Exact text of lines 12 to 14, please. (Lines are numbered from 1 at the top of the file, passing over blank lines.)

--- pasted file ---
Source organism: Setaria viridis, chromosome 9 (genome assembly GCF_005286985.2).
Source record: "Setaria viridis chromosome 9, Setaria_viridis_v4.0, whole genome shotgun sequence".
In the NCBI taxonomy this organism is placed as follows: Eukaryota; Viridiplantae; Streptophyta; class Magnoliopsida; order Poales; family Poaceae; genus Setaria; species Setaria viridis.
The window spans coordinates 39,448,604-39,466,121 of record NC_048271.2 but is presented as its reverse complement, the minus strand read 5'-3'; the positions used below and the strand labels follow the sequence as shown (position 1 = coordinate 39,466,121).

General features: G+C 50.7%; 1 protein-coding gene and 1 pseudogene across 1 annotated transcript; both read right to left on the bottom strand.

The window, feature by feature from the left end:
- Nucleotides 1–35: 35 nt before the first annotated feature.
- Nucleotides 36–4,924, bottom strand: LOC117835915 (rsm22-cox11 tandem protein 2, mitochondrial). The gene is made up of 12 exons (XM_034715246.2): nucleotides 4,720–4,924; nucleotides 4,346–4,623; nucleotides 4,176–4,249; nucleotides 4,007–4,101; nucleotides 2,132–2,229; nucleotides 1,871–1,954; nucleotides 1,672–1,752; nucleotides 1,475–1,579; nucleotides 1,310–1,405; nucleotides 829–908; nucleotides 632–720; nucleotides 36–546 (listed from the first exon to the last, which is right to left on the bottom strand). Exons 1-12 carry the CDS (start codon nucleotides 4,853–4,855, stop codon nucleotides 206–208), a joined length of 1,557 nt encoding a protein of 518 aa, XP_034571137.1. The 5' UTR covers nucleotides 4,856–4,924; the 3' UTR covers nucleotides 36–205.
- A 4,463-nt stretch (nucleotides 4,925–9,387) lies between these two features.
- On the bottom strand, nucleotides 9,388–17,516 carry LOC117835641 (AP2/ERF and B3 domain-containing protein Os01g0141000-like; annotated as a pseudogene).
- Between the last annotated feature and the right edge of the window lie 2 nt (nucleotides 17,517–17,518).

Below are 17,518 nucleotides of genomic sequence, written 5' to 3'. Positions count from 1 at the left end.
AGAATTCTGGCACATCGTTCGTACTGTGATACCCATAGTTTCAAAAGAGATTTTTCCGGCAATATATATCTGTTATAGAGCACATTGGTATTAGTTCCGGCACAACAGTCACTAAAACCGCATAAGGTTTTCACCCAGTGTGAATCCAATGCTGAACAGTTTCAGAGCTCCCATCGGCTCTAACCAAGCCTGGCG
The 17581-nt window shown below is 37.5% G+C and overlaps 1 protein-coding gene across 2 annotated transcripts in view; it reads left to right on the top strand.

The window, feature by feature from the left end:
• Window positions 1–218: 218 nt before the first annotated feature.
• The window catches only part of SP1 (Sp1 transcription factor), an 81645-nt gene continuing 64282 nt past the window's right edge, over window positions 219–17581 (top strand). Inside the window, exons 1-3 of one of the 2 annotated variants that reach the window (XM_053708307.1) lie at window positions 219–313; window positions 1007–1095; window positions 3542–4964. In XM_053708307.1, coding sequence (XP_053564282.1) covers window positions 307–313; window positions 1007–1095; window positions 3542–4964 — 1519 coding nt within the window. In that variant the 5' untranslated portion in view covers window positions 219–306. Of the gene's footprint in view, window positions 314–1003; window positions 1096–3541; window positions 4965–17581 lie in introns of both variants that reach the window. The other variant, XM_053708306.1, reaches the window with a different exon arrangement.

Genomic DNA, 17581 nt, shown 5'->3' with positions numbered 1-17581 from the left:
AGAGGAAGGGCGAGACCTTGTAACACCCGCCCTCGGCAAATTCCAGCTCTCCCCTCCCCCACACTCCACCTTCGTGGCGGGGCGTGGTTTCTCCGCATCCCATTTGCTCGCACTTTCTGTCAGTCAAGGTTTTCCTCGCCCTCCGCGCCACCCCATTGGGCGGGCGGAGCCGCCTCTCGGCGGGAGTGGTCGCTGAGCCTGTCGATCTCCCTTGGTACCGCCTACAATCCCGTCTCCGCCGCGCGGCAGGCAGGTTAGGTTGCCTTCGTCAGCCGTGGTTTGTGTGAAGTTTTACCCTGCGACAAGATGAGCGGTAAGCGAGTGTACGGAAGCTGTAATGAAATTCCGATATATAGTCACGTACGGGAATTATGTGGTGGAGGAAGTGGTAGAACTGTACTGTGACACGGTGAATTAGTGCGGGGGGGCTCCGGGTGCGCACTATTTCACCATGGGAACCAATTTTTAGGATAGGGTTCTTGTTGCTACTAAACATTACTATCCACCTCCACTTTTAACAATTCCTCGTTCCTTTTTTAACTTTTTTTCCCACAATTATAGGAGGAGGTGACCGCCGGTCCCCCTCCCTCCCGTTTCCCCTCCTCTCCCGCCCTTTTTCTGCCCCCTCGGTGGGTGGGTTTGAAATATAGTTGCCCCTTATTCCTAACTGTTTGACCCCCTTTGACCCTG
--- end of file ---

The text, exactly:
Below are 17,518 nucleotides of genomic sequence, written 5' to 3'. Positions count from 1 at the left end.
AGAATTCTGGCACATCGTTCGTACTGTGATACCCATAGTTTCAAAAGAGATTTTTCCGGCAATATATATCTGTTATAGAGCACATTGGTATTAGTTCCGGCACAACAGTCACTAAAACCGCATAAGGTTTTCACCCAGTGTGAATCCAATGCTGAACAGTTTCAGAGCTCCCATCGGCTCTAACCAAGCCTGGCG
The 17581-nt window shown below is 37.5% G+C and overlaps 1 protein-coding gene across 2 annotated transcripts in view; it reads left to right on the top strand.